The revolution started in August. I guess that’s not really true, the gears were set in motion a long time ago.
Back in twenty, twenty six when oil ran dry was probably when it started up. Some people say that it was instant economic collapse. It’s odd that they can have such cognitive dissonance about something that they lived through but I guess it helps them sleep at night.
In reality it was slow, slow in the way a wound in the gut kills. It didn’t run out all at once see. At first prices just skyrocketed, people like me who relied on a vehicle to get to work had to take the bus for the first few months. Then they raised the prices on them at another grueling pace. By my birthday I walked to the train station for fifteen minutes then another half an hour to work.
I can still remember the great swaths of people walking the highway because they couldn’t afford the trains raised prices or weren’t going that way. They wouldn’t have been able to take a bus because they had all been shut down. At that time there were still people driving a car, big CEO’s and government officials.
It wasn’t for another year until most companies collapsed under their own weight. Many went because they were unable to keep schedules, others because they could no longer hire from out of town. But not the Oil companies, they kept chugging, they always kept chugging. Just like the steam engine symbol of Saudi Exell Petroleum.
The first night sleeping in a commune was what did it for me.
I had lost my job in the middle of twenty, twenty seven. I tried, like most, to use my savings, my four oh one kay, to keep my life afloat until it was over. Until I could find another job. Until something could restore that way of life. I thought at the time that what I had currently saved would last me four years after retirement.
It didn’t even last me four weeks. It’s not like I didn’t skimp by either. Bought the cheapest food I could and barely ate at all. Rent in my building went up and so did power, alongside the bus and train but I hadn’t noticed at the time. I managed to get an extra week in my apartment because the property owner could never get the police to show up and eventually hired some internal security.
I’ve gotten used to seeing those security badges they had flashed before they knocked me out and left me the alley. With my stuff littered throughout but mostly in the garbage that was when I swallowed what was left of my pride.
That first night was more than unsettling. I knew that many people had turned to this but I had never seen myself as well off so I had expected myself to be one of the first to come to this.
There were several abandoned buildings in the city but even they were watched by the security teams. The commune members that found me trying to sleep in the park took me to the warehouse where they were undisturbed.
I guess it was just more bad luck that had made it that night, the night that the warehouse was raided.
There was screaming, a lot of screaming. The security teams bashed and dragged out everyone they could before the rest of us made it out the back. They had waited there of course and did much the same for those running away. They didn’t knock me out, once I saw them outside I fell to my knees and sobbed.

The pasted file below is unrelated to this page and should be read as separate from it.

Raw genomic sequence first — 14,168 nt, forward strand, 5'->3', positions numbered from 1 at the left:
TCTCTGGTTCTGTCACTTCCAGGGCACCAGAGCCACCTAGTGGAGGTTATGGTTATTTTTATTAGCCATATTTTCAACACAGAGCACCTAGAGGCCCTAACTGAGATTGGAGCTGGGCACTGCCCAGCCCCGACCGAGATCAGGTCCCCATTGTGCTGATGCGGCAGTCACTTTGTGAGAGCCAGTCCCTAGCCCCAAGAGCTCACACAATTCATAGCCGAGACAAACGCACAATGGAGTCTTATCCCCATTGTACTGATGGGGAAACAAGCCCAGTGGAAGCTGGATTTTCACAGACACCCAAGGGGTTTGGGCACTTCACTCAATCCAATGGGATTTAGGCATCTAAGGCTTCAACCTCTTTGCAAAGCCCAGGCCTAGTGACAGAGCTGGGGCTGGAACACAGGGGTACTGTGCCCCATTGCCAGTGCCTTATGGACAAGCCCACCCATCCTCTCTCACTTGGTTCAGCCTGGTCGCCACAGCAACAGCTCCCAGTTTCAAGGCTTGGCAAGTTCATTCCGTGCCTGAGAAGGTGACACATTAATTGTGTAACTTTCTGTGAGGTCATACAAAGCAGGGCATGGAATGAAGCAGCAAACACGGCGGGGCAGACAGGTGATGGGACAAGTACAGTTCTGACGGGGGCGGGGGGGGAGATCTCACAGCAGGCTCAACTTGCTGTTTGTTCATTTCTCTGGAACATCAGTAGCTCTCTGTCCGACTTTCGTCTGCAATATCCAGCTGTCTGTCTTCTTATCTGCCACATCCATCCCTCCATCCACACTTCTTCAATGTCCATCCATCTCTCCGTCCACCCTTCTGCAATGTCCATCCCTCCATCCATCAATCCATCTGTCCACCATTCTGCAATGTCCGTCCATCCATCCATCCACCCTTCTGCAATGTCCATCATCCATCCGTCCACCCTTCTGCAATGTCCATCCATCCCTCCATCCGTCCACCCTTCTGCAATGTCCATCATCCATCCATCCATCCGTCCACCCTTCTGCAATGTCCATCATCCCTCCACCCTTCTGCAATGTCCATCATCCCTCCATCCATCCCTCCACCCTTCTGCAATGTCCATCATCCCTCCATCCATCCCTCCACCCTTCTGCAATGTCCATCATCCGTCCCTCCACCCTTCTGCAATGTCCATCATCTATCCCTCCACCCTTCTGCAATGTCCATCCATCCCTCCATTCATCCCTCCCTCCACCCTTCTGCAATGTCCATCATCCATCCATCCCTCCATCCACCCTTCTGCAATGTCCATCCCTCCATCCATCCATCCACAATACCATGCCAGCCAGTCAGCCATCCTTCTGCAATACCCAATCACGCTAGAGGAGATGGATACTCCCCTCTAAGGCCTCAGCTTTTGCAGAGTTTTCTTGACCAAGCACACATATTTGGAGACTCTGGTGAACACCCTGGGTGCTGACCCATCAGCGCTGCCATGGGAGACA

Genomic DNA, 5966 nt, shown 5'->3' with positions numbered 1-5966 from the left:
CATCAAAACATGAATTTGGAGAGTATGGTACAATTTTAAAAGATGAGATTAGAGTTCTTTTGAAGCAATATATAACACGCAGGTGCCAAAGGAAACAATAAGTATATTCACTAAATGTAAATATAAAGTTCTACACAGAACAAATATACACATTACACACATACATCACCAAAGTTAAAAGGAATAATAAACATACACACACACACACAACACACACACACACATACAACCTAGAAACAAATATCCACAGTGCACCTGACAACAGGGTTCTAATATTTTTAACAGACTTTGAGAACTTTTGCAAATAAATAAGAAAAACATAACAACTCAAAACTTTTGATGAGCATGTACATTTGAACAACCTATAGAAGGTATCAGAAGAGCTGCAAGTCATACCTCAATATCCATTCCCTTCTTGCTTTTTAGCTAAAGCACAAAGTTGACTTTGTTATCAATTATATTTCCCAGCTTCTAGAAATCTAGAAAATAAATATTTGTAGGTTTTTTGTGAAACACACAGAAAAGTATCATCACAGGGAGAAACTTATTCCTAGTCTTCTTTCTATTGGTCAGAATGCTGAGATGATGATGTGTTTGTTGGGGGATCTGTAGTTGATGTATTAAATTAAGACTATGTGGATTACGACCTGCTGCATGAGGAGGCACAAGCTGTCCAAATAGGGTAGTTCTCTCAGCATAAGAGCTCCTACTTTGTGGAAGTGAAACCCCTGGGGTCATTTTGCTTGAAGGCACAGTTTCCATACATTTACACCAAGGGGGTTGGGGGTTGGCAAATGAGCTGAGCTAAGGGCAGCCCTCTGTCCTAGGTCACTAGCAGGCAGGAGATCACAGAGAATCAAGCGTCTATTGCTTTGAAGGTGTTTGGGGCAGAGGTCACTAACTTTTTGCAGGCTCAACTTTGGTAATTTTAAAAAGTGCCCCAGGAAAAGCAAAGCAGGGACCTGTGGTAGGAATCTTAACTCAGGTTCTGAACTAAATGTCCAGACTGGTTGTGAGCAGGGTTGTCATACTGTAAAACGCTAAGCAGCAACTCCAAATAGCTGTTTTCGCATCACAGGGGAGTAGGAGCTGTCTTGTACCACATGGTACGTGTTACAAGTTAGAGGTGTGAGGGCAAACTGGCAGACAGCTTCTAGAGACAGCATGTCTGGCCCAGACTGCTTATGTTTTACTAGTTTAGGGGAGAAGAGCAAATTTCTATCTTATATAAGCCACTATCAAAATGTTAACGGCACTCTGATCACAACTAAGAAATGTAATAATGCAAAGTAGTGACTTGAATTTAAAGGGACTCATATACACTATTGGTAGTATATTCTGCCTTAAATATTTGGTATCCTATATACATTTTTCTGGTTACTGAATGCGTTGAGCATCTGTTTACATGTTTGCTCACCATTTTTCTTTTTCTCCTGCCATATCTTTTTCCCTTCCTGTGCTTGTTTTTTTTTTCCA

There wasn’t a trial or a hearing, the commune and I were all immediately imprisoned. They tried to say that it was ‘resettling’ camp or some shit like that. But it felt like school again, they can say it’s not a prison but you still have to wear a uniform and you’re not allowed to leave.
I spend five months there, eating grey slop for breakfast lunch and dinner, working most of the day to pay for it. The food had some kind of suppression agent, during the nights I never dreamed and my thoughts were always muddled.
To this day I don’t know how I got out of the cycle, eat, work, sleep. My body just rejected the food some how, I refused to eat or drink for two days. By then the guards had noticed this and tried to get me away from the rest of the inmates but somehow I got away from them. I got away from the camp, it wasn’t really constructed to stop me.
I found my way to the outskirts of the city and had to fend for myself. No-one lived out here anymore so I wasn’t disturbed for at least a few weeks. Soon I found more people like myself who had walked out of the camps. A couple of people and me soon became crowd and me.
Eventually we grew brave, we went back to the city and kidnapped some zombies from the camps. Sure enough after two days without the grey slop they started asking questions like what they could do, who was in charge, one of the others who had walked out under their own power took command. This was probably around August.
In our recklessness we tried several more times to free more zombies. It had worked for while, saved probably about two hundred people. But the last time we did it was one time too many. We were ambushed by some guards. Half our group weren’t just captured, they were killed on the spot. Our leader was among those killed, I’ll never forget the look on her face because it was the same blank stare of one of the zombies.
It had been a while since we had last came in, they had since built a series of TV screens around the empty streets. They flicked on as we had managed to get away from the death of our raiding party. I couldn’t hear what was said because I was running but I remember what I saw before the announcement they were making. That relentless symbol, it had changed since I last saw a glimpse of it but the feeling was the same. The moving, chugging steam engine of S.E.P.